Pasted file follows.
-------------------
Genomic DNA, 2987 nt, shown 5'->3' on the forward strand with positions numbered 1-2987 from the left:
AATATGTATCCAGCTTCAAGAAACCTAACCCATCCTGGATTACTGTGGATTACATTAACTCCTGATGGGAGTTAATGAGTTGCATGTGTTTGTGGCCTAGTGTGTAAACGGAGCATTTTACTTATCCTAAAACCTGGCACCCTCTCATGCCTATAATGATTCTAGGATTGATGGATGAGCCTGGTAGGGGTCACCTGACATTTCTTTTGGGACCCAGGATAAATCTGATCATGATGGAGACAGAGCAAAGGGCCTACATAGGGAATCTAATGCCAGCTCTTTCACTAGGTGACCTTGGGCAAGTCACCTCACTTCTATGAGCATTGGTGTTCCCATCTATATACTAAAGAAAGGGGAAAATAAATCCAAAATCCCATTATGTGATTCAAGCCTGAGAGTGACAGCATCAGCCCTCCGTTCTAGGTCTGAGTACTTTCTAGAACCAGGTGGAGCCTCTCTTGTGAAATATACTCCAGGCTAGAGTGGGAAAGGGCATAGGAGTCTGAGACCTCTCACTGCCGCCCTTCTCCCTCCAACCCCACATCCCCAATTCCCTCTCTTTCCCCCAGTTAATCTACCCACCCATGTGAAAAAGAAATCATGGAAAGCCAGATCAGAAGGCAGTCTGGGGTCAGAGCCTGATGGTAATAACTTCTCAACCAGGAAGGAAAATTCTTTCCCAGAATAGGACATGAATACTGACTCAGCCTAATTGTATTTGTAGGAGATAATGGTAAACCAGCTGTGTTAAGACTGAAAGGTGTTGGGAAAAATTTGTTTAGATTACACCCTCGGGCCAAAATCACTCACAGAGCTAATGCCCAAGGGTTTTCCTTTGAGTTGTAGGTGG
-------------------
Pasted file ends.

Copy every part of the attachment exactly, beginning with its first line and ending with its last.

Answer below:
Genomic DNA, 2987 nt, shown 5'->3' on the forward strand with positions numbered 1-2987 from the left:
AATATGTATCCAGCTTCAAGAAACCTAACCCATCCTGGATTACTGTGGATTACATTAACTCCTGATGGGAGTTAATGAGTTGCATGTGTTTGTGGCCTAGTGTGTAAACGGAGCATTTTACTTATCCTAAAACCTGGCACCCTCTCATGCCTATAATGATTCTAGGATTGATGGATGAGCCTGGTAGGGGTCACCTGACATTTCTTTTGGGACCCAGGATAAATCTGATCATGATGGAGACAGAGCAAAGGGCCTACATAGGGAATCTAATGCCAGCTCTTTCACTAGGTGACCTTGGGCAAGTCACCTCACTTCTATGAGCATTGGTGTTCCCATCTATATACTAAAGAAAGGGGAAAATAAATCCAAAATCCCATTATGTGATTCAAGCCTGAGAGTGACAGCATCAGCCCTCCGTTCTAGGTCTGAGTACTTTCTAGAACCAGGTGGAGCCTCTCTTGTGAAATATACTCCAGGCTAGAGTGGGAAAGGGCATAGGAGTCTGAGACCTCTCACTGCCGCCCTTCTCCCTCCAACCCCACATCCCCAATTCCCTCTCTTTCCCCCAGTTAATCTACCCACCCATGTGAAAAAGAAATCATGGAAAGCCAGATCAGAAGGCAGTCTGGGGTCAGAGCCTGATGGTAATAACTTCTCAACCAGGAAGGAAAATTCTTTCCCAGAATAGGACATGAATACTGACTCAGCCTAATTGTATTTGTAGGAGATAATGGTAAACCAGCTGTGTTAAGACTGAAAGGTGTTGGGAAAAATTTGTTTAGATTACACCCTCGGGCCAAAATCACTCACAGAGCTAATGCCCAAGGGTTTTCCTTTGAGTTGTAGGTGG